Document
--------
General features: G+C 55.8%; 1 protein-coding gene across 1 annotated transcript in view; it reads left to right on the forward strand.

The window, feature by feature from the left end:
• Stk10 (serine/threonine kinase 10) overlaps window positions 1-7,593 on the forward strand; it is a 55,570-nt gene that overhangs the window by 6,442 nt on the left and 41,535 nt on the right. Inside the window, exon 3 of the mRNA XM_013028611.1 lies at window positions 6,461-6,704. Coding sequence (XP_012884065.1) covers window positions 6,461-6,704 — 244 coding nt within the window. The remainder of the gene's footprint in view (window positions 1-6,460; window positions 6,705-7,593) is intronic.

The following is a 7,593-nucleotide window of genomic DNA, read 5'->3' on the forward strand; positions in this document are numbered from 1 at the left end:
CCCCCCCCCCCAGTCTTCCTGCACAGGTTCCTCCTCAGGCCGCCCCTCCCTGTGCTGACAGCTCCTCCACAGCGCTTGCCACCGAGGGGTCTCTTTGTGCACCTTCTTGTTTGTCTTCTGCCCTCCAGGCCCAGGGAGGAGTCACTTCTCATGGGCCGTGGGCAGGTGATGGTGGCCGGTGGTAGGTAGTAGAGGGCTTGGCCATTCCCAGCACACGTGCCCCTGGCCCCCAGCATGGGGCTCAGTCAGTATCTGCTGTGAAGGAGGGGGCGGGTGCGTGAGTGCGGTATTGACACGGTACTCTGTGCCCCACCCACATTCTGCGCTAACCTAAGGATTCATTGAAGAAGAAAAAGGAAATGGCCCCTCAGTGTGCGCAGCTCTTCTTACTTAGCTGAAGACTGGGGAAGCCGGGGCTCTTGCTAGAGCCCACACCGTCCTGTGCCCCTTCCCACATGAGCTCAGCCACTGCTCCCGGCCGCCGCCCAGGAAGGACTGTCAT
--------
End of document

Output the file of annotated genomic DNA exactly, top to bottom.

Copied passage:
General features: G+C 55.8%; 1 protein-coding gene across 1 annotated transcript in view; it reads left to right on the forward strand.

The window, feature by feature from the left end:
• Stk10 (serine/threonine kinase 10) overlaps window positions 1-7,593 on the forward strand; it is a 55,570-nt gene that overhangs the window by 6,442 nt on the left and 41,535 nt on the right. Inside the window, exon 3 of the mRNA XM_013028611.1 lies at window positions 6,461-6,704. Coding sequence (XP_012884065.1) covers window positions 6,461-6,704 — 244 coding nt within the window. The remainder of the gene's footprint in view (window positions 1-6,460; window positions 6,705-7,593) is intronic.

The following is a 7,593-nucleotide window of genomic DNA, read 5'->3' on the forward strand; positions in this document are numbered from 1 at the left end:
CCCCCCCCCCCAGTCTTCCTGCACAGGTTCCTCCTCAGGCCGCCCCTCCCTGTGCTGACAGCTCCTCCACAGCGCTTGCCACCGAGGGGTCTCTTTGTGCACCTTCTTGTTTGTCTTCTGCCCTCCAGGCCCAGGGAGGAGTCACTTCTCATGGGCCGTGGGCAGGTGATGGTGGCCGGTGGTAGGTAGTAGAGGGCTTGGCCATTCCCAGCACACGTGCCCCTGGCCCCCAGCATGGGGCTCAGTCAGTATCTGCTGTGAAGGAGGGGGCGGGTGCGTGAGTGCGGTATTGACACGGTACTCTGTGCCCCACCCACATTCTGCGCTAACCTAAGGATTCATTGAAGAAGAAAAAGGAAATGGCCCCTCAGTGTGCGCAGCTCTTCTTACTTAGCTGAAGACTGGGGAAGCCGGGGCTCTTGCTAGAGCCCACACCGTCCTGTGCCCCTTCCCACATGAGCTCAGCCACTGCTCCCGGCCGCCGCCCAGGAAGGACTGTCAT